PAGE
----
Virginia's War Stories: The Civil War sites just a short drive from Washington DC
The socialite wives wore their finest gowns, and the menfolk - congressmen and other influential Federalists - were resplendent in frock coats and tall hats, waving from carriages clattering out of Washington DC, intent on cheering victorious Union troops who would bring a quick end to America's fledgling Civil War.
Imagine how this traffic jam of early participants in 'disaster tourism' met a road crammed with the walking wounded, along with thousands of Federal soldiers fleeing chaos after two armies of a divided nation clashed for the first time on the fields overlooking Manassas (Bull Run).
Here in the green and verdant hilly landscape of Virginia, a gentle summer breeze whispers through the trees. The other sounds are of corncrakes and muted voices of visitors, touching cannons that erupted more than 150 years ago.
A modest timber farmhouse - today reproduced - stands at the epicentre of the Battle of First Bull Run. It was occupied by an 85-year-old bedridden widow, Judith Carter Henry, who was fatally injured in the crossfire - the only civilian killed during the first wave of fighting.
The first battles swept away the notion of a quick war, explains guide Henry Elliot. He adds: "Don't let these pretty fields fool you, because we are standing on some of the most blood-stained ground anywhere in history". Over 622,000 lives were lost - nearly as many as in every war Americans have fought in since, combined.
Civil War history, stories, sites and monuments are found everywhere in Virginia, only an hour's drive from downtown Washington DC, we discover touring tranquil countryside and authentic towns like Manassas, Occoquan, Woodbridge and Fredericksburg.
"Only in America," I can't help thinking as we visit Ben Lomond, one of the gracious antebellum mansions turned into Confederate hospitals. The awful stench of gangrene has been piped in by a company creating delicious coffee and freshly baked bread aromas elsewhere!
Screams of patients and the bustle of a war field hospital are realistically conveyed via audio, with plenty of surgical instruments, roughly hewn crutches and fake-blood-stained lengths of cloth lying around. Chloroform and ether were available, "but not enough to knock patients out completely", we're told.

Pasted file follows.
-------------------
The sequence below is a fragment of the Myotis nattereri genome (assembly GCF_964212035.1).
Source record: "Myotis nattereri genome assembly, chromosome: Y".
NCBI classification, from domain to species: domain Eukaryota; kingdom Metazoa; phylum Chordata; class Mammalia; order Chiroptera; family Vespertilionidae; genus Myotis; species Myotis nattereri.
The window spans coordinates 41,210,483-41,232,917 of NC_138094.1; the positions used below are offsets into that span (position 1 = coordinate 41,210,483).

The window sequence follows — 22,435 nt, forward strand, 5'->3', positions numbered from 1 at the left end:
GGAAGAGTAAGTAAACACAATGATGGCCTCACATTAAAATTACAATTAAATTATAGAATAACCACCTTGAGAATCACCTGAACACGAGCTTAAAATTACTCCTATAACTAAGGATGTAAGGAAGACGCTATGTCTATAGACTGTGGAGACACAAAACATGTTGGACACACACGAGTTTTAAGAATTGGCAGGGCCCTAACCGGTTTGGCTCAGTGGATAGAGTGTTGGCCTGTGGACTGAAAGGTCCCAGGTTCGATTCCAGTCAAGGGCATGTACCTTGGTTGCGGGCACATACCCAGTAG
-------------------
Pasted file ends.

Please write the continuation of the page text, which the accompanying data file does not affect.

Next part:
Occupying the house later on, some Union soldiers wrote offensive graffiti, and a few recorded their last wills and testaments on Ben Lomond's walls.
In need of fresh air with the lingering whiff of gangrene in my nostrils, I take to the water with Penguin Paddling in Occoquan (penguinpaddling.com), steering my kayak past wharfs once lined by grist mills and tobacco warehouses where ships loaded bales of cotton bound for England.
Fredericksburg, site of another famous Civil War battle, and where George Washington spent much of his earlier life, is a jewel in the crown filled with beautiful federalist-style architecture. Our trolley tour driver-guide John Gaston, whose forefathers fled the famine in Ireland, pulls up at the lovely cottage George Washington bought for his mother Mary (whose modern likeness appears, waving from the front door in period costume).
For 100 years Richmond was the centre of the second largest slave market in the US. A slave trail with markers tells the story, while a flood protection wall pays tribute to the "Irish indentured workers" also involved in its construction.
Careytown, a colourful district of restaurants and lively bars, adds to this Thomas Jefferson-designed city, along with Richmond's wealth of excellent museums.
Richmond is unique in that it's the only city where you can go white-water rafting right into downtown. Riverside Outfitters (riversideoutfitters.net) took us on a rollercoaster ride over Class 2 to 4 rapids on the historic James River, adding thrills and knowledge to the trip. Paddling through the rapids, we passed the island where 15,000 Union soldiers were miserably incarcerated, and the bridge over which the populace of Richmond fled as Confederate glory ended in ashes.
Isabel flew with United Airlines (united.com), which operates daily from Dublin to Washington Dulles from €473 return in winter. From Dulles to Virginia, use a hire car, taking interstates 95 and 64 into the Richmond region (frequent trains run from Washington DC-Richmond, too).
For further information see capitalregionusa.org or VisitRichmondVA.com. For somewhere to stay in Fredericksburg, try the centrally-located Courtyard by Marriott Historic District (from €122; marriott.com/Friedericksburg).